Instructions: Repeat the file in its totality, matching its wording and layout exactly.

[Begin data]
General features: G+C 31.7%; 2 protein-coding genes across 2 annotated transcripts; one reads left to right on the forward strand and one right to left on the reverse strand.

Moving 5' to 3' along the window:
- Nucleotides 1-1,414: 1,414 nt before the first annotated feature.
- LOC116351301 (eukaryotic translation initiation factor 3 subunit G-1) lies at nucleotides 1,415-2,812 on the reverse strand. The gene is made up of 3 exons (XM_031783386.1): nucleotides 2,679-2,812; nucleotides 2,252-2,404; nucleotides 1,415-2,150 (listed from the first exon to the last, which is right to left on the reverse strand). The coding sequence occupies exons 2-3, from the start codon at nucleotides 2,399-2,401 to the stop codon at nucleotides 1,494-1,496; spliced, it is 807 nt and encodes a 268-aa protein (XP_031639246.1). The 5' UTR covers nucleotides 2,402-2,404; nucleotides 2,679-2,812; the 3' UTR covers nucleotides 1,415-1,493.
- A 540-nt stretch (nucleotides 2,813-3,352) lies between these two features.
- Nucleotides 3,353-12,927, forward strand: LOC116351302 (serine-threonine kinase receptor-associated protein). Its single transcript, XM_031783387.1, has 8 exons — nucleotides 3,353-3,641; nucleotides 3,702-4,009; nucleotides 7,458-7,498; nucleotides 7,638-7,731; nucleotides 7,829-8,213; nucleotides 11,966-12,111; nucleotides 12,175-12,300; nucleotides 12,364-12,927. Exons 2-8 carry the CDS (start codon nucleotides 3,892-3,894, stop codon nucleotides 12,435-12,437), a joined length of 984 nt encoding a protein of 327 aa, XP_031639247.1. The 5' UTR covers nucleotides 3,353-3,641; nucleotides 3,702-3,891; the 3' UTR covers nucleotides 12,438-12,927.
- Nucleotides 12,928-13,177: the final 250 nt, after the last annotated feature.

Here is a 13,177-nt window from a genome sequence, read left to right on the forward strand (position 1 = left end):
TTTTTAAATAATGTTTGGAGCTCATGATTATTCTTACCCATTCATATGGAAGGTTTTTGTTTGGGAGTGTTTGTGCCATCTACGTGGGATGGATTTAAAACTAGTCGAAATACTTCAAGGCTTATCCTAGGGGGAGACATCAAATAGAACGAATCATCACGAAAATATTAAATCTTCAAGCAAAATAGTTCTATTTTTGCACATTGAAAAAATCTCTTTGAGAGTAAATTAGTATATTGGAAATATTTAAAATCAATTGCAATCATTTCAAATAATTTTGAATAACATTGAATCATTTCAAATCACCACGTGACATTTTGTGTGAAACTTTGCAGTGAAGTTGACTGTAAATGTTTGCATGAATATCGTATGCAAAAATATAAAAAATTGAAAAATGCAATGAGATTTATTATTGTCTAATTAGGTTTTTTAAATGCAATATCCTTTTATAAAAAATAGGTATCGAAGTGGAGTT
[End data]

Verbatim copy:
General features: G+C 31.7%; 2 protein-coding genes across 2 annotated transcripts; one reads left to right on the forward strand and one right to left on the reverse strand.

Moving 5' to 3' along the window:
- Nucleotides 1-1,414: 1,414 nt before the first annotated feature.
- LOC116351301 (eukaryotic translation initiation factor 3 subunit G-1) lies at nucleotides 1,415-2,812 on the reverse strand. The gene is made up of 3 exons (XM_031783386.1): nucleotides 2,679-2,812; nucleotides 2,252-2,404; nucleotides 1,415-2,150 (listed from the first exon to the last, which is right to left on the reverse strand). The coding sequence occupies exons 2-3, from the start codon at nucleotides 2,399-2,401 to the stop codon at nucleotides 1,494-1,496; spliced, it is 807 nt and encodes a 268-aa protein (XP_031639246.1). The 5' UTR covers nucleotides 2,402-2,404; nucleotides 2,679-2,812; the 3' UTR covers nucleotides 1,415-1,493.
- A 540-nt stretch (nucleotides 2,813-3,352) lies between these two features.
- Nucleotides 3,353-12,927, forward strand: LOC116351302 (serine-threonine kinase receptor-associated protein). Its single transcript, XM_031783387.1, has 8 exons — nucleotides 3,353-3,641; nucleotides 3,702-4,009; nucleotides 7,458-7,498; nucleotides 7,638-7,731; nucleotides 7,829-8,213; nucleotides 11,966-12,111; nucleotides 12,175-12,300; nucleotides 12,364-12,927. Exons 2-8 carry the CDS (start codon nucleotides 3,892-3,894, stop codon nucleotides 12,435-12,437), a joined length of 984 nt encoding a protein of 327 aa, XP_031639247.1. The 5' UTR covers nucleotides 3,353-3,641; nucleotides 3,702-3,891; the 3' UTR covers nucleotides 12,438-12,927.
- Nucleotides 12,928-13,177: the final 250 nt, after the last annotated feature.

Here is a 13,177-nt window from a genome sequence, read left to right on the forward strand (position 1 = left end):
TTTTTAAATAATGTTTGGAGCTCATGATTATTCTTACCCATTCATATGGAAGGTTTTTGTTTGGGAGTGTTTGTGCCATCTACGTGGGATGGATTTAAAACTAGTCGAAATACTTCAAGGCTTATCCTAGGGGGAGACATCAAATAGAACGAATCATCACGAAAATATTAAATCTTCAAGCAAAATAGTTCTATTTTTGCACATTGAAAAAATCTCTTTGAGAGTAAATTAGTATATTGGAAATATTTAAAATCAATTGCAATCATTTCAAATAATTTTGAATAACATTGAATCATTTCAAATCACCACGTGACATTTTGTGTGAAACTTTGCAGTGAAGTTGACTGTAAATGTTTGCATGAATATCGTATGCAAAAATATAAAAAATTGAAAAATGCAATGAGATTTATTATTGTCTAATTAGGTTTTTTAAATGCAATATCCTTTTATAAAAAATAGGTATCGAAGTGGAGTT